I finished reading James Blish’s really excellent space opera novel Earthman, Come Home (1955) in a towering anachronistic feminist rage. The novel is exciting, expertly-paced and has rightly been acclaimed as one of the truly innovative masterworks of science fiction. The edition I have – the 2010 SF Masterworks edition, as it happens – gives the reader three introductions to the four novels of the Cities in Flight sequence: Earthman, Come Home (book 3 in chronological terms; 1955), They Shall Have Stars (the first in the sequence; 1956), The Triumph of Time (the last one; 1958) and A Life for the Stars (a prequel giving backstory for Earthman; 1962).
The concepts behind Cities in Flight are stunningly original: an anti-gravity engine that lets cities uproot themselves from Earth and roam the galaxies looking for work, and an anti-death drug that permits near-immortality, because what is the point of roaming the galaxies if you can’t live long enough to get out of your own? Out of these splendidly simple ideas a new science-based way to manage space travel was born. There is debate over how best to read Cities in Flight, with different sequences giving different effects, as discussed by the SF Masterworks introductions. But not one of the three introductions mentioned a blindingly obvious fact: that Blish writes women like cattle.
They Shall Have Stars is slightly less offensively androcentric than Earthman, Come Home, since the main female character (one of two) has a professional role, and functions in the plot by means of her wits. The narrative voice shows us how the men of this world, and Blish’s generation, view women, after we’ve seen Ann Abbott in action for most of the novel and know how intelligent she is. She arrives at Jupiter space station in company with Paige Russell, and is described as ‘a rather plain girl who was possibly his secretary’ whereas Paige is ‘a tall man wearing the uniform of the Space Army Corps and the eagles of a colonel’. Her appearance equates to her rank. The other woman, a space engineer, is in the plot to be ridiculed for her desire to have a baby, and to fall into the arms of the man she left. Blish could allow a woman to have a science-based conversation with a man, but otherwise she was only there to get married. How was it that so many male SF writers could not (cannot) conceive of an evolution in society, as well as in space flight? John Wyndham is the only one I can think of who made the effort, in Trouble With Lichen, but even in that tremendous attack on patriarchal social conditioning, marriage was the genius woman scientist’s inevitable ending.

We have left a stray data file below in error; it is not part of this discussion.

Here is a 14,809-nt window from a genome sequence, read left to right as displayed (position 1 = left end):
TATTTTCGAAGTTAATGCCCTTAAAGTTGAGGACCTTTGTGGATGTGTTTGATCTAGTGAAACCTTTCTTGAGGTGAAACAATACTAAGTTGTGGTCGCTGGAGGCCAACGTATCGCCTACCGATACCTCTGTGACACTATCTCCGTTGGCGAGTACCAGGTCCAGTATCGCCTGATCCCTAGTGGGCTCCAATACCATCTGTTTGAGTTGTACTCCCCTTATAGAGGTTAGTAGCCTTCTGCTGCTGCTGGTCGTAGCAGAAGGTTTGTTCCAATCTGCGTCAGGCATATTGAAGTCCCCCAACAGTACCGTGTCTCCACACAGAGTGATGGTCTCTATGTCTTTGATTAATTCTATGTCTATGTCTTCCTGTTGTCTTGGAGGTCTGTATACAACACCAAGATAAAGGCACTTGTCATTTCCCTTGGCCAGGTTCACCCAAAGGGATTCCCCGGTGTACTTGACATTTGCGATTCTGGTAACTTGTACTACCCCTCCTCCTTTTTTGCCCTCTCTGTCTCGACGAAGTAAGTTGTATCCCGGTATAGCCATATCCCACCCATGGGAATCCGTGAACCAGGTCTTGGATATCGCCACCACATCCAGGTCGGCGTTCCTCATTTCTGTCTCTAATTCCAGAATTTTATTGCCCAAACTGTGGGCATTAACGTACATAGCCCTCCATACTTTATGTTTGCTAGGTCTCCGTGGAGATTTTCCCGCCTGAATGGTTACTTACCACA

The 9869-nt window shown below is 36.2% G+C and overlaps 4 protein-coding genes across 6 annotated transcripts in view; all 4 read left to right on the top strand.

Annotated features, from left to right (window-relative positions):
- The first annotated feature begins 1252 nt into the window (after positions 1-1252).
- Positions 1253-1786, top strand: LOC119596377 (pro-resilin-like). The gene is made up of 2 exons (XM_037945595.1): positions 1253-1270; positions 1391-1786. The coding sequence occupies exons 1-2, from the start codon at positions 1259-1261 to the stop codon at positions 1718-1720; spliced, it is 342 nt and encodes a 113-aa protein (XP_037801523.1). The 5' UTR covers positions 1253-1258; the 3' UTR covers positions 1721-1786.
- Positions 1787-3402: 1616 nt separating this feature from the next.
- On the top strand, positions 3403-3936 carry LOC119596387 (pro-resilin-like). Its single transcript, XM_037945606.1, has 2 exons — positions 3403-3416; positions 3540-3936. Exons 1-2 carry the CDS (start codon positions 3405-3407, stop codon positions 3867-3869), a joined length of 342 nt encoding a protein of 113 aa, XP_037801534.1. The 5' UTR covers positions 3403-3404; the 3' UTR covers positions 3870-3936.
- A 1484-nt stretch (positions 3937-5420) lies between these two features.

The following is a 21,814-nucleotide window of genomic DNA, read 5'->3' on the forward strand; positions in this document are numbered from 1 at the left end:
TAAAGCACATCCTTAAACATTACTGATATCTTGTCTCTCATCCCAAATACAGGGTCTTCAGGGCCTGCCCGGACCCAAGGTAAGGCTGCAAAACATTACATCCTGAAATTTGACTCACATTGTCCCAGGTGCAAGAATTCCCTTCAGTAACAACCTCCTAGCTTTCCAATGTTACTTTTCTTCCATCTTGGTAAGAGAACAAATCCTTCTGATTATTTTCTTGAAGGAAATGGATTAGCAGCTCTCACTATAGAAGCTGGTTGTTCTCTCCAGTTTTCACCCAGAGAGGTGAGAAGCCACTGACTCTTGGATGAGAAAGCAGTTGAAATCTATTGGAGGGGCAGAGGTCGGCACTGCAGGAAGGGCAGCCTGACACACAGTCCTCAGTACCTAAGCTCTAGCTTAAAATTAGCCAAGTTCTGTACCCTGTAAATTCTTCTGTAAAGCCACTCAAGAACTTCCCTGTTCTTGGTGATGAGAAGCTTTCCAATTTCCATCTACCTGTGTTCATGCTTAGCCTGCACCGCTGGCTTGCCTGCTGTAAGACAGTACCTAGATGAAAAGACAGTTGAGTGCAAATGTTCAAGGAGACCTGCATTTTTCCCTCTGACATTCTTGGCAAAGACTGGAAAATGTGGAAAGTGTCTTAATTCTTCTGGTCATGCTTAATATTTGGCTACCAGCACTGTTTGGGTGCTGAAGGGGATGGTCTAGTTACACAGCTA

A Life for the Stars contains precisely two female characters: one is an elderly teacher whose pupil finally accepts her when he suddenly sees that she might once have been beautiful. The other is a faceless mother figure who keeps house for her husband, laughing musically, for centuries. She gets one shot at making the point that perhaps she and other women in the city travelling through space for decades without planetfall might be given more useful work to do than cook lunch. It is ignored, by the men trampling through her life, and by Blish.
The Triumph of Time is even more pathetic, because Blish does attempt to work out what women might want to do when they’ve been married to the same man for five hundred years and are getting bored of rearing their descendants. All he can come up with is that they’ll want an affair with the man they first thought of.
There is no point in getting angry at Blish. He was an unreflecting product of his age and his society. The failure of the modern introductions to acknowledge how women were treated in these historically important novels is a shocking acknowledgement of how routine misogyny still is, now, today, in science fiction publishing. Had Blish’s novels reflected the racism of the 1950s, or even used words like ‘cripple’ and ‘freak’, I’m pretty sure that Adam Roberts, Stephen Baxter and Richard D Mullen would have explained the cultural contexts pretty darn quick. So why did they think it was OK to ignore women being written like cattle and servants in perpetuity?